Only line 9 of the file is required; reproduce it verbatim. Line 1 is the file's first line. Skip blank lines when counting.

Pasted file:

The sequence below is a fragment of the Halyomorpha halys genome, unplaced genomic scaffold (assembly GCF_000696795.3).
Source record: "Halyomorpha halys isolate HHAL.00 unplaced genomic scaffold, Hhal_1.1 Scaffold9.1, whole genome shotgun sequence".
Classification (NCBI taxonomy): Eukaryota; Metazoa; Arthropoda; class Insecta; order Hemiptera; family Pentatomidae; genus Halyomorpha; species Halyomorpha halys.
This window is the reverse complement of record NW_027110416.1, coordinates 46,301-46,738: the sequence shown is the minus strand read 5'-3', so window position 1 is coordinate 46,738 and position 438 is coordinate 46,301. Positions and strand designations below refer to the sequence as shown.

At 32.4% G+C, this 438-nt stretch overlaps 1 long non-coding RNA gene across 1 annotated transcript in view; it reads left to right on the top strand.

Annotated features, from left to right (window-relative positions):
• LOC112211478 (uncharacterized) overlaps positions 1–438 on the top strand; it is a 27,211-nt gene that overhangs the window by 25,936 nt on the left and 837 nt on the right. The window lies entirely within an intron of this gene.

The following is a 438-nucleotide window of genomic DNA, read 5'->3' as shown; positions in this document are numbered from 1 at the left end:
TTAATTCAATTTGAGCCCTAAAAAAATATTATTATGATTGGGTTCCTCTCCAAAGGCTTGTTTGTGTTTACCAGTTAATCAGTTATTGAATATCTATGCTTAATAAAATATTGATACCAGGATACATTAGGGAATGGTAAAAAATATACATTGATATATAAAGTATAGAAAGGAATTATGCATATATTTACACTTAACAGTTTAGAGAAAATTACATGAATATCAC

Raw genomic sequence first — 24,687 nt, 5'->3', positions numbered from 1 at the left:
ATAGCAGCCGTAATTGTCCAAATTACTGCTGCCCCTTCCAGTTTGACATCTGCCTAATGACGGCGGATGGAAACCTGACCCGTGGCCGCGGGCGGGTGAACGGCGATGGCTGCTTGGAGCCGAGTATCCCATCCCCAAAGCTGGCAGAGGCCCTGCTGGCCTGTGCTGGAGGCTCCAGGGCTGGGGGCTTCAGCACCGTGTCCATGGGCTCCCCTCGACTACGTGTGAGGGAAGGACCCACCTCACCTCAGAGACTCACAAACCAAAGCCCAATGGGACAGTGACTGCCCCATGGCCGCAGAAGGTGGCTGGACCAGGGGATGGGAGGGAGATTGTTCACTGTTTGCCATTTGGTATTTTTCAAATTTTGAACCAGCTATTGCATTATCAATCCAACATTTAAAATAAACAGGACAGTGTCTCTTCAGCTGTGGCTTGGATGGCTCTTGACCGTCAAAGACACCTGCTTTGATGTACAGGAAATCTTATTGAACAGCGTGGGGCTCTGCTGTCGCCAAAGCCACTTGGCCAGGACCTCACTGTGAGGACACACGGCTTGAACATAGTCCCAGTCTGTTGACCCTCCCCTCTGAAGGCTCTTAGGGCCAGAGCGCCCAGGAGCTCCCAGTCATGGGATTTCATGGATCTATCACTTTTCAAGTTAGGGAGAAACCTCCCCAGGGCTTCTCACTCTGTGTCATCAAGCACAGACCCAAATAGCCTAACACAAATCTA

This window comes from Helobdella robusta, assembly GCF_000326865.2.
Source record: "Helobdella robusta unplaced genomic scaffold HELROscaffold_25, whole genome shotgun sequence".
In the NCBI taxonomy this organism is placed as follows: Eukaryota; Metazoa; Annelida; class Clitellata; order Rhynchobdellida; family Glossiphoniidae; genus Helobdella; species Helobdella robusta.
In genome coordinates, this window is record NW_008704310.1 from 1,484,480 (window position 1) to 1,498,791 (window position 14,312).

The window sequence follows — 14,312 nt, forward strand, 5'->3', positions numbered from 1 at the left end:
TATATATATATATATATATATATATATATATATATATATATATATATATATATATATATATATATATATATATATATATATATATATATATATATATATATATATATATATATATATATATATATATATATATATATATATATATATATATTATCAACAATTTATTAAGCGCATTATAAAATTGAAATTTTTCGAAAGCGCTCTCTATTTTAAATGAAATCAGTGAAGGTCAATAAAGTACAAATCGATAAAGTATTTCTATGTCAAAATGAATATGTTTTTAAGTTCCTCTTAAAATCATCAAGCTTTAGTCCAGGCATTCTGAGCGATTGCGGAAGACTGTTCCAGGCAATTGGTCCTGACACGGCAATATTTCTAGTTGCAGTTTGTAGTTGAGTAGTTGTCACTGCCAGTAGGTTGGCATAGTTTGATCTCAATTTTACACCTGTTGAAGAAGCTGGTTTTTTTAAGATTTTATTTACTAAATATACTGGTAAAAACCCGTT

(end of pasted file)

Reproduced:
TTAATTCAATTTGAGCCCTAAAAAAATATTATTATGATTGGGTTCCTCTCCAAAGGCTTGTTTGTGTTTACCAGTTAATCAGTTATTGAATATCTATGCTTAATAAAATATTGATACCAGGATACATTAGGGAATGGTAAAAAATATACATTGATATATAAAGTATAGAAAGGAATTATGCATATATTTACACTTAACAGTTTAGAGAAAATTACATGAATATCAC